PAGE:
American Association for Cancer Research

AACR Judah Folkman Fellowships for Angiogenesis Research

The AACR Judah Folkman Fellowship for Angiogenesis Research isopen to postdoctoral and clinical research fellows with a medical degree or a combined M.D./Ph.D., working at an academic, medical or research institution, who will be in the first five years of their postdoctoral training at the start of the grant term. Proposed research projects are restricted to basic, clinical, translational or epidemiological projects that substantially advance the field of angiogenesis research in cancer.

2013 GRANTEE

Fusanori Yotsumoto, M.D., Ph.D.Fusanori Yotsumoto, M.D., Ph.D.
Postdoctoral Fellow, Sanford-Burnham Medical Research Institute, La Jolla, CA

Stromal Control of Brain Tumor Angiogenesis and Progression by NG2-PG 

Establishment of a viable blood supply is thought to be required for the transition of hyperplastic foci to full-blown malignancies, a process often referred to as the angiogenic switch. This has led to a number of attempts to block tumor progression via anti-angiogenic therapy, mostly using the vascular endothelium as a target. Although anti-endothelial cell therapy has been partially successful against some types of tumors, it has been proposed that better results might be obtained by combined targeting of additional cell types involved in tumor vascularization. Pericytes are one obvious choice as an additional vascular target. Macrophages may be another good choice for targeting, based on their surprisingly strong role in tumor vascularization.

Work in the Stallcup laboratory has shown that the NG2 proteoglycan is expressed by both pericytes and macrophages in the stroma of developing tumors, even in cases where the tumor cells themselves do not express NG2. In addition, genetic ablation of NG2 in the host animal leads to large decreases in tumor progression, suggesting that stromal NG2 has an important role in promoting tumor growth. We are now using Cre-Lox technology to create cell type-specific ablations of NG2 (i.e. in pericytes and in macrophages). Our initial results indicate that while both the pericyte-specific and macrophage-specific NG2 null mice exhibit deficits in the structure and function of brain tumor blood vessels, brain tumor progression is reduced only in the macrophage-specific null mice. These findings suggest one of two things: (a) Functional deficits in macrophage-specific NG2 null tumor vessels are different from functional deficits in pericyte-specific NG2 null vessels, and only the macrophage-specific deficits affect tumor progression; or (b) Macrophage-specific ablation of NG2 affects other aspects of macrophage function that impair tumor growth independent of tumor vascularization.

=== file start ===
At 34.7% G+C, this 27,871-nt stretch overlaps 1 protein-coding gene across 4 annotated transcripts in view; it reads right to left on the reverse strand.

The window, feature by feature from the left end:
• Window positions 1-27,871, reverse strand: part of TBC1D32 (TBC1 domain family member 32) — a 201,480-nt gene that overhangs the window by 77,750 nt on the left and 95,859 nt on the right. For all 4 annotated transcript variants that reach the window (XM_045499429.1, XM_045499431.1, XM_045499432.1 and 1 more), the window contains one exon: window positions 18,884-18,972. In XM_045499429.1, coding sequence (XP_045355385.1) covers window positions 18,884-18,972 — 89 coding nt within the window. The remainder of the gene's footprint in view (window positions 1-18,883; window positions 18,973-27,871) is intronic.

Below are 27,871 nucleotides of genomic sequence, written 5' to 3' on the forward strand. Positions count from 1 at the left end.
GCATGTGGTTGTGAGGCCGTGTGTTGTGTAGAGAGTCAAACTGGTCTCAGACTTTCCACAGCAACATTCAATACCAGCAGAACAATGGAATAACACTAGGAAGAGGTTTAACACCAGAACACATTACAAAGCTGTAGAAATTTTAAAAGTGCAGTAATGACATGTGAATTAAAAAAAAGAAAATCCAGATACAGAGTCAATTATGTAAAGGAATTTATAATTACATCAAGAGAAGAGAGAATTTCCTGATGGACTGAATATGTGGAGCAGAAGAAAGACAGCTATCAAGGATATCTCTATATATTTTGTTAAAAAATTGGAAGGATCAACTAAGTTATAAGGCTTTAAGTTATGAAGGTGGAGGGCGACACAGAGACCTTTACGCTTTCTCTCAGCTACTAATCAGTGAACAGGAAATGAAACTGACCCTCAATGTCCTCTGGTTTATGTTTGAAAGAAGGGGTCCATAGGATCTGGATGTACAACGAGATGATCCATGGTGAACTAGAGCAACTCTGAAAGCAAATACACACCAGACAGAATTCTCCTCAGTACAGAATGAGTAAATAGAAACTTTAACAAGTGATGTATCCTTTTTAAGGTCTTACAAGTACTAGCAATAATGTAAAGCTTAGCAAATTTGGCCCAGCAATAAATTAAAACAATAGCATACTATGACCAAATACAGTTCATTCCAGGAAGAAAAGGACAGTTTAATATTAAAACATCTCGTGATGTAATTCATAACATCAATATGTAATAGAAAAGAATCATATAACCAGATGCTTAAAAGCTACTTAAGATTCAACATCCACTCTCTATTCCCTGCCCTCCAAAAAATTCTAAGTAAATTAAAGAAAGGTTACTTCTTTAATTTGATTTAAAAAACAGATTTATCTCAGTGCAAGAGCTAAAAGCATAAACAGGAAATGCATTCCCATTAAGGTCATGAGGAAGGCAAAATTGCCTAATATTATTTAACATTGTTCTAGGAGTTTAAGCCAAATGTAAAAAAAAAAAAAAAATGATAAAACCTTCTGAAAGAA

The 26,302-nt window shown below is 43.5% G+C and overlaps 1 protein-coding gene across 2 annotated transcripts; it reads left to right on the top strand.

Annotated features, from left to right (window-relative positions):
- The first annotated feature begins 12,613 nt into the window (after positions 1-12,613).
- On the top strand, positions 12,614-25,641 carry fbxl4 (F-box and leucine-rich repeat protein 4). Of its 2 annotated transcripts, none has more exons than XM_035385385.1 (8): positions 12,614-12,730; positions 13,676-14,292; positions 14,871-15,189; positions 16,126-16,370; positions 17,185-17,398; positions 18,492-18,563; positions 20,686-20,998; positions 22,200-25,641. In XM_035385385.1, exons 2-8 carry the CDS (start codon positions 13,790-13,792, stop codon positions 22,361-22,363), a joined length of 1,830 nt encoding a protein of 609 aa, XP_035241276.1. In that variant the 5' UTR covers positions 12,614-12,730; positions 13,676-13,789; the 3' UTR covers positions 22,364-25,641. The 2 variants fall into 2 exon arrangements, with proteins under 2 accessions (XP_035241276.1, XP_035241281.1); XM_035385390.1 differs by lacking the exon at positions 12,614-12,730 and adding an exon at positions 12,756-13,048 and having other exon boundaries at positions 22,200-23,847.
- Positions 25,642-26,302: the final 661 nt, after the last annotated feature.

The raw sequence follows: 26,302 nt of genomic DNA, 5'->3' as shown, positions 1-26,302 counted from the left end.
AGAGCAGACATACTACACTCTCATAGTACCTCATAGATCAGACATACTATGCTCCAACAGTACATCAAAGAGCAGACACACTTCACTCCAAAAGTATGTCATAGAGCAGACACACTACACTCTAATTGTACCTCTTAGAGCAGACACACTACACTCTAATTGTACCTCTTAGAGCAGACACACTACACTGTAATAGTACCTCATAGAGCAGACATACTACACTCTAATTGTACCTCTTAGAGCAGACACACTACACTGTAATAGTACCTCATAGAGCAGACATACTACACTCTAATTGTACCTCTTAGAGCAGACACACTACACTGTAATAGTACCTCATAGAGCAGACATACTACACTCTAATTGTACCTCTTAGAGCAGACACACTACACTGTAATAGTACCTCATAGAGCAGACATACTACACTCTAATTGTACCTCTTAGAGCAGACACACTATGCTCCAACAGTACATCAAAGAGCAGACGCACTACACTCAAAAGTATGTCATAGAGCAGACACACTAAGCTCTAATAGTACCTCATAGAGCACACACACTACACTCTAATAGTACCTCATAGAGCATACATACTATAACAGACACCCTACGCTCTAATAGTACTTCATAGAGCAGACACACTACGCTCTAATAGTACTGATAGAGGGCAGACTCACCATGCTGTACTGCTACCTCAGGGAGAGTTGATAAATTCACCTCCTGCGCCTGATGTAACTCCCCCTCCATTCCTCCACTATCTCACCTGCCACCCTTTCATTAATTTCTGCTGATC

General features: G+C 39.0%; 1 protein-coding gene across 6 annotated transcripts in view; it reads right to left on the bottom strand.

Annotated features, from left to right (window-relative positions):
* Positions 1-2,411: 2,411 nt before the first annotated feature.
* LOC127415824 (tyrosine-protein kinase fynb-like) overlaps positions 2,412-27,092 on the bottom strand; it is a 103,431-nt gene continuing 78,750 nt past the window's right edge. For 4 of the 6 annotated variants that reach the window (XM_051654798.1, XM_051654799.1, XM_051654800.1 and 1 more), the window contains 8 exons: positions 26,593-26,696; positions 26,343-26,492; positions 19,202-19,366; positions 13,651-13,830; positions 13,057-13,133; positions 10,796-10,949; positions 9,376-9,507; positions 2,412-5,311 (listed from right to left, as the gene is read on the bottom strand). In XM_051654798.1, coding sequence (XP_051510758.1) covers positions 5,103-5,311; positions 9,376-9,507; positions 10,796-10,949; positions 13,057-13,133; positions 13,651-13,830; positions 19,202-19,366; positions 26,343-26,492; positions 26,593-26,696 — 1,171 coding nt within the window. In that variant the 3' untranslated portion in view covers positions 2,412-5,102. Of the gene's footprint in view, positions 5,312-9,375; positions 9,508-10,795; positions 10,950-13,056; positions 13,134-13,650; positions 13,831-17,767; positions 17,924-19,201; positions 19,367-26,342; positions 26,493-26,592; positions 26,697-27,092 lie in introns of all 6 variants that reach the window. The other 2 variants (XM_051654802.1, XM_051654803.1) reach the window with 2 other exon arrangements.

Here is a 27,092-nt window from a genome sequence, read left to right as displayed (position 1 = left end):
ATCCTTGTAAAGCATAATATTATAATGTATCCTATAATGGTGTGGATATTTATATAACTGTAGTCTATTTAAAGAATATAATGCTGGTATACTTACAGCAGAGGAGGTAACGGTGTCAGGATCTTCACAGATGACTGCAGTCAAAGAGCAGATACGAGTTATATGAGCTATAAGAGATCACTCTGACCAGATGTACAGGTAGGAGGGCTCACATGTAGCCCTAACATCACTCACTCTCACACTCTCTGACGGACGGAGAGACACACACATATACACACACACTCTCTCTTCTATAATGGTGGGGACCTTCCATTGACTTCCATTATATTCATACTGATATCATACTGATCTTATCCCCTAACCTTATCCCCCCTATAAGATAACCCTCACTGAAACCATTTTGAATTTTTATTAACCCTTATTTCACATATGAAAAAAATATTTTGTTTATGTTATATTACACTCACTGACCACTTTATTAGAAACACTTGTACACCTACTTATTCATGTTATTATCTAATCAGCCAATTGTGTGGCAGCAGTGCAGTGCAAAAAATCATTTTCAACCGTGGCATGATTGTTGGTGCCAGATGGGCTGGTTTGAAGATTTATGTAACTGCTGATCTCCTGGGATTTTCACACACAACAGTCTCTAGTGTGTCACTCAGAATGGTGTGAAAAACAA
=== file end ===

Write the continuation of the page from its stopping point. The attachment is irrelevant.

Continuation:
"In order to evaluate these two alternatives, we will first characterize the details of brain tumor blood vessel structure and function in the pericyte-specific and macrophage-specific NG2 null mice. Analyses of vessel density, vessel diameter, and vessel tortuosity will be accompanied by analyses of the spatial relationships between endothelial cells, pericytes, and the vascular basement membrane. Functionally, we will evaluate vessel patency, vessel leakiness, and intratumoral hypoxia. Taken altogether, these parameters will allow us to determine whether pericyte-specific NG2 null tumor vessels have characteristics that are similar to or different from the characteristics of macrophage-specific NG2 null vessels."

"If vascular deficits are similar in the two lines of NG2 null mice, we will investigate a different aspect of macrophage function that appears to be affected by NG2 ablation; namely, macrophage invasion of tumors. After macrophages extravasate from the circulation into tumor tissue, they are able to interact with pericytes to guide their dissemination throughout the tumor. This behavior depends on the interaction of b2 integrins on the macrophage surface with ICAM-1 on the pericyte surface. Since it is known that NG2 promotes integrin-mediated interactions, we suspect that macrophage NG2 is important for optimizing the b2 integrin/ICAM-1 interaction. In support of this hypothesis, our preliminary results with several inflammatory pathologies note greatly decreased recruitment of b2 integrin-positive macrophages in NG2 null mice. We will expand on this theme by determining in detail the changes in spatial relationships between b2 integrin-positive macrophages and pericytes in brain tumors in the macrophage-specific NG2 null mouse, along with the resulting effects on macrophage recruitment to these tumors. We will also utilize in vitro methods to investigate the mechanisms by which NG2 mediates the macrophage-pericyte interaction, focusing on the ability of NG2 to promote b2 integrin binding to ICAM-1. "

"In a broad sense, we expect that these studies will identify the NG2 proteoglycan as a bifocal stromal target (pericytes and macrophages) for attacking tumors. At a more detailed level, we hope to elucidate specific NG2-dependent aspects of pericyte-mediated and macrophage-mediated activities that promote tumor progression. Development of effective therapeutic strategies will depend on achieving a better understanding of the molecular mechanisms underlying NG2-dependent processes. The support of the AACR Judah Folkman Fellowship for Angiogenesis Research will provide a tremendous boost for our pursuit of these important goals."

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